Rise, Walk, Swim, Rinse, and Repeat

A typical morning sequence

Even though abnormally hot during the previous Santa Clarita day the cooler night air cascades through the open window and over me in my bed. In these predawn moments I anticipate the alarm; it will be unwelcome and abrupt.

Then, 4:50am – it blasts; I can tolerate one push on the snooze bar without being too late to my swim. I do it, one push.

Roll out of bed and stagger to the bathroom; wash, and brush. I am moving around, but barely awake. I have found that my early morning swimming is just an extended form of waking… even once swimming I will feel lost in a transitional state.

Even as the morning sky is lightening, yellow, pink to blue, to night overhead, the planets, Venus and Mars, still shine brightly, unwilling to yeild to the approaching sun, yet they will – inevitably, they do.

Socks and shoes on the porch, poised like firemen’s gear, ready to go, always. Two squirts of hand lotion to counteract the drying effect of the chlorine.

The walk begins towards the gate, and then out into the wilderness. As the gates swings shut behind me I scale the steep embankment to start my 2 mile hike through relatively untouched Califronia Coastal Range terrain. Still in Northern Los Angeles County, and yet I live next to wild country.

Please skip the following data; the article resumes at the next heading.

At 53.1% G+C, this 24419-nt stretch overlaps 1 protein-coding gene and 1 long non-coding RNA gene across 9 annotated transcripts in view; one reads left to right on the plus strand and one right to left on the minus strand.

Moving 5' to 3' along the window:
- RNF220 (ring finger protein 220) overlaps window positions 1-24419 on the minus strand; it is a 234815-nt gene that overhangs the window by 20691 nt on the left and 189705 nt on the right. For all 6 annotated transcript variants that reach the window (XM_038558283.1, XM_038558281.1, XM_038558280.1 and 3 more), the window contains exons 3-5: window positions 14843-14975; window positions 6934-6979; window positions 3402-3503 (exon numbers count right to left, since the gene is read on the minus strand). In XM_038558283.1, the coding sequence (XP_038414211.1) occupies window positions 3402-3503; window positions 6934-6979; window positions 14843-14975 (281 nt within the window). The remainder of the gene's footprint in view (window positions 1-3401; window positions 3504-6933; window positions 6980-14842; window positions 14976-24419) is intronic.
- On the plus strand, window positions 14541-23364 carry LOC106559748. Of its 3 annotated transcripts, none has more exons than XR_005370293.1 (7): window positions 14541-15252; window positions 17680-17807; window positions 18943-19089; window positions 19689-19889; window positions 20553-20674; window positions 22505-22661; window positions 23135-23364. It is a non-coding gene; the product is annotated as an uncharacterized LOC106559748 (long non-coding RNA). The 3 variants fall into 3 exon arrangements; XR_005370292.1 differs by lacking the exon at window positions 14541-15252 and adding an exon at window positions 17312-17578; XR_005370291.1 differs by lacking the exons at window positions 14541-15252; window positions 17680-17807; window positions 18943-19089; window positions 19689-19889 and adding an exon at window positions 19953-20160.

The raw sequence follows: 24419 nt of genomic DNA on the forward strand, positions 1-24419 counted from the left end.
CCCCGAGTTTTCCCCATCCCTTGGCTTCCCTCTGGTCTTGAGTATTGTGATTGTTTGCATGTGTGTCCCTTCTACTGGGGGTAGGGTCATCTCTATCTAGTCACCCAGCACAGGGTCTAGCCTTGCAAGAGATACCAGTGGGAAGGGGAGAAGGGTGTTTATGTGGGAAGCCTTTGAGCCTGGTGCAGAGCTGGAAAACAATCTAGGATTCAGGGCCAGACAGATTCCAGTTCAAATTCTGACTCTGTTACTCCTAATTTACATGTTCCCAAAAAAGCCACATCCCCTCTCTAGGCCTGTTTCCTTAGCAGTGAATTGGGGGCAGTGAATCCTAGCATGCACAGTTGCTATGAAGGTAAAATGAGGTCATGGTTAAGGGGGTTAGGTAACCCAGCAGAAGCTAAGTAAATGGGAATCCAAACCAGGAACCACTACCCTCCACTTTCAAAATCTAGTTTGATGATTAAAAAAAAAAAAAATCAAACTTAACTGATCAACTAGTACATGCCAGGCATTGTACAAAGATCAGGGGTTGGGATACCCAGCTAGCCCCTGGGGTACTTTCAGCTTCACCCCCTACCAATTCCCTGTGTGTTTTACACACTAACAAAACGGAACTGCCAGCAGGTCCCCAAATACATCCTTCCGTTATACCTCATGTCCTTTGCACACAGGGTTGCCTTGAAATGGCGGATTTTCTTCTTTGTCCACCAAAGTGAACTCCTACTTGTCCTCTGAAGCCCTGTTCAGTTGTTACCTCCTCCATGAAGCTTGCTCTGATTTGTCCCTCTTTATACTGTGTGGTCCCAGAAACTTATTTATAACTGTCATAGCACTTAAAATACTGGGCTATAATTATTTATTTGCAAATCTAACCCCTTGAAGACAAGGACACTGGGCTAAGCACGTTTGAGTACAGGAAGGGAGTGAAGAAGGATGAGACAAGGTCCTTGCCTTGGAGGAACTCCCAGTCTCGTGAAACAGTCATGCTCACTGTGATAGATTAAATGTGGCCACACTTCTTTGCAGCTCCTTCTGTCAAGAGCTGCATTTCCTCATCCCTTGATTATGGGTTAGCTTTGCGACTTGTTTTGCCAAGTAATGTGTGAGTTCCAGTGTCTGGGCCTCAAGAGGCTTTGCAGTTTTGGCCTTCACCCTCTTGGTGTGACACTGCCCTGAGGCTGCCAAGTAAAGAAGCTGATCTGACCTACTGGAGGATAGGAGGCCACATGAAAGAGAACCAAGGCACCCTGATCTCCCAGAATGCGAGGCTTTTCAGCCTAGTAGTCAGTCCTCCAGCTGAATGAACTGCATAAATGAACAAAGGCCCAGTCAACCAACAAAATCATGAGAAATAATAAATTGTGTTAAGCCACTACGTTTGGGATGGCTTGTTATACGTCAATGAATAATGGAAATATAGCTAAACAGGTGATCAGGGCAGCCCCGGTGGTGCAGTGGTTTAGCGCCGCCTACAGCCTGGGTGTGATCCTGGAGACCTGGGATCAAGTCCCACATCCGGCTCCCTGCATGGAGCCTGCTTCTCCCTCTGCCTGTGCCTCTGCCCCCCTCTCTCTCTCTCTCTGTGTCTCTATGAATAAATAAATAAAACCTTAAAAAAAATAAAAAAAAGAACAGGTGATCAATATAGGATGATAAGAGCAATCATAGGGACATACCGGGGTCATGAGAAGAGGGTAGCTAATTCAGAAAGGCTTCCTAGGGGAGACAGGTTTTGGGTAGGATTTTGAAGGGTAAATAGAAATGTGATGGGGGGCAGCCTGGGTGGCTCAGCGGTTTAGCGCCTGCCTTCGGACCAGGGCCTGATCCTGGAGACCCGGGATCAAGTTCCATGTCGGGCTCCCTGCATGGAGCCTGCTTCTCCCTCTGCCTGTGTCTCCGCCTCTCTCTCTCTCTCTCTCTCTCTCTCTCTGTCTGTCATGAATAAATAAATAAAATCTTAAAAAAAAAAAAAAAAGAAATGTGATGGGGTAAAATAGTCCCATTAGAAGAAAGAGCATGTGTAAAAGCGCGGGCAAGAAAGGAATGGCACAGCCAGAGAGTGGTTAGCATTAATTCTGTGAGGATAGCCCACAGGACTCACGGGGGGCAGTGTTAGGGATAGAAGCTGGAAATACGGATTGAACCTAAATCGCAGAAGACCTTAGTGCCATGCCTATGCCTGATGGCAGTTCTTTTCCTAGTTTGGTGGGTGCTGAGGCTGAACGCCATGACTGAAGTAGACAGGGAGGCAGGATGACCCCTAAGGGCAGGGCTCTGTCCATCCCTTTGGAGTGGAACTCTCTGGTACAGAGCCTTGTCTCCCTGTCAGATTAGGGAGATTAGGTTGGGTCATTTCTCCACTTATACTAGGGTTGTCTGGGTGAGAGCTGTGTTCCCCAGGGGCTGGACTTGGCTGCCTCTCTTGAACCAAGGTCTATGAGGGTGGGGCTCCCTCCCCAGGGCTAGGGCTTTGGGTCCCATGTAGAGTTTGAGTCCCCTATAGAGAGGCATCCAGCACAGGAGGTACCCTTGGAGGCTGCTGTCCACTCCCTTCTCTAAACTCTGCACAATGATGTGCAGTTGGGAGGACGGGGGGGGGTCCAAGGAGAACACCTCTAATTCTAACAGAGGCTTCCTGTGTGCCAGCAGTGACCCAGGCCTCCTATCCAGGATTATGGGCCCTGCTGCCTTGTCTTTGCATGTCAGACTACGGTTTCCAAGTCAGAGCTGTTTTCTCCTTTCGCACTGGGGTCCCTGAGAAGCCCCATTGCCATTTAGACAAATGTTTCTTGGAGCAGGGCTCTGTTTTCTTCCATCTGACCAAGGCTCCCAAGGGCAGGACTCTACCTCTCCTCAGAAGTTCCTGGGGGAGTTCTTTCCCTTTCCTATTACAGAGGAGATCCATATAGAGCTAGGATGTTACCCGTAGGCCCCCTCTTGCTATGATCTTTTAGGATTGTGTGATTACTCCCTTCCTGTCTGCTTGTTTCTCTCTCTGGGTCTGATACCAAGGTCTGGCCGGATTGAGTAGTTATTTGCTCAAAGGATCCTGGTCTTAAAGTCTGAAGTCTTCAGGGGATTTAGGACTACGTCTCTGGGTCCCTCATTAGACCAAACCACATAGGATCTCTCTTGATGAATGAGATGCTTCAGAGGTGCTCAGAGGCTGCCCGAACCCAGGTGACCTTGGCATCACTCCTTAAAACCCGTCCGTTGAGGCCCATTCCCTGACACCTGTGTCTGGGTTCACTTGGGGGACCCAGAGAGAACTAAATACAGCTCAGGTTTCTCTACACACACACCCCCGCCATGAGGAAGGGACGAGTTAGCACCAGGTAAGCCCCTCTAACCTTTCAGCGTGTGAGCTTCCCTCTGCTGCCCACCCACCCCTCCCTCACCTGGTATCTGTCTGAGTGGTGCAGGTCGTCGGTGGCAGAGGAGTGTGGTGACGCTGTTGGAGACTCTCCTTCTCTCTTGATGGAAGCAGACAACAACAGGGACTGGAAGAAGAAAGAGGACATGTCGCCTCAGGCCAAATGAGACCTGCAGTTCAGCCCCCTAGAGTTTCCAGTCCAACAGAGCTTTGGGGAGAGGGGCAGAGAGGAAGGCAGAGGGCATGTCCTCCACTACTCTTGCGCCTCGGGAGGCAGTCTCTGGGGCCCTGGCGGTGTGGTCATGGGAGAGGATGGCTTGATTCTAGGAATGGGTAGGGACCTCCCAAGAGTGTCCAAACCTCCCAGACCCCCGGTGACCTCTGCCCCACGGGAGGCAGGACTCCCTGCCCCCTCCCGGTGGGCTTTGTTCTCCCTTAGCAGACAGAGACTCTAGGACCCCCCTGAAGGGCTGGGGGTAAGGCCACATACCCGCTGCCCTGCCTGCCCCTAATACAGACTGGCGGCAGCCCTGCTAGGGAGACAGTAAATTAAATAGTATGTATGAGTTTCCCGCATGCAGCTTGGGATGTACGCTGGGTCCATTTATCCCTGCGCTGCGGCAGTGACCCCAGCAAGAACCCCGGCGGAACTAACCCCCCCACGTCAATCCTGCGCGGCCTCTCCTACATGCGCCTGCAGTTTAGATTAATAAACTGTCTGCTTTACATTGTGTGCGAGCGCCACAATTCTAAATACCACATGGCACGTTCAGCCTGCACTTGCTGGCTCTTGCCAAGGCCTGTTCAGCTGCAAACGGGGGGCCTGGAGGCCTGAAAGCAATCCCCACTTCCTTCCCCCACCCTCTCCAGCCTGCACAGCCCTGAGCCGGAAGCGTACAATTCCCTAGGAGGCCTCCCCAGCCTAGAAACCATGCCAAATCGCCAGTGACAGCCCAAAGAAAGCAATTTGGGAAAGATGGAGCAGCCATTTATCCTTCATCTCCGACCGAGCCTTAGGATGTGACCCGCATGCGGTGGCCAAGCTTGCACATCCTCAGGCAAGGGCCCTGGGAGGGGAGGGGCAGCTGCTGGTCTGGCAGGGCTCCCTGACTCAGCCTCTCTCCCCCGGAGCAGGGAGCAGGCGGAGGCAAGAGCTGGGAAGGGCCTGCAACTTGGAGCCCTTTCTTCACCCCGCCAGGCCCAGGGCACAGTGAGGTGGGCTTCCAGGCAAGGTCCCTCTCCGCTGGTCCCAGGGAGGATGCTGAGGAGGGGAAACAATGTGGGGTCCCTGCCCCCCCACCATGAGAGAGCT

Up to the first prominence, the highest point in my trek. A pause to deeply breath in the morning air. I turn slowly and I can scan the entire horizon. Pockets of low lying fog fill in small portions of the valley. Otherwise the sky is clear, and as it will be for the entire day.

Rabbits scurry through the brush. I’ve seen rattlesnakes, and I’ve heard them – whenever that happens I am glad for the warning. Evidence of coyotes, but no sightings. They leave rabbit carcasses and scat; they roam, and stick to their pack. This is their land, theirs and the other wildlife, yet, I walk through it as if it is mine.

Time goes by fast as I approach the pool, invigorated by my pre-swim walking warm-up.

Then poolside… I adjust my goggles, secure my earplugs, and then launch. I dive, limbs fully extended and my body sleek, I pierce the surface of the water. Immersed, alive, several dolphin kicks before starting my stroke. I will work hard; perhaps several thousand meters in 90 minutes, and yet it is as if I am still asleep.

It won’t be until after I’ve hauled myself out the water and showered, and started the hike back home, that I can claim to be fully awake. I will do this all again tomorrow.

For me, this is being fully alive, yet knowing – this is transition. Between sleep and wakefulness, conscious and engaged, but as if in a dream.

 

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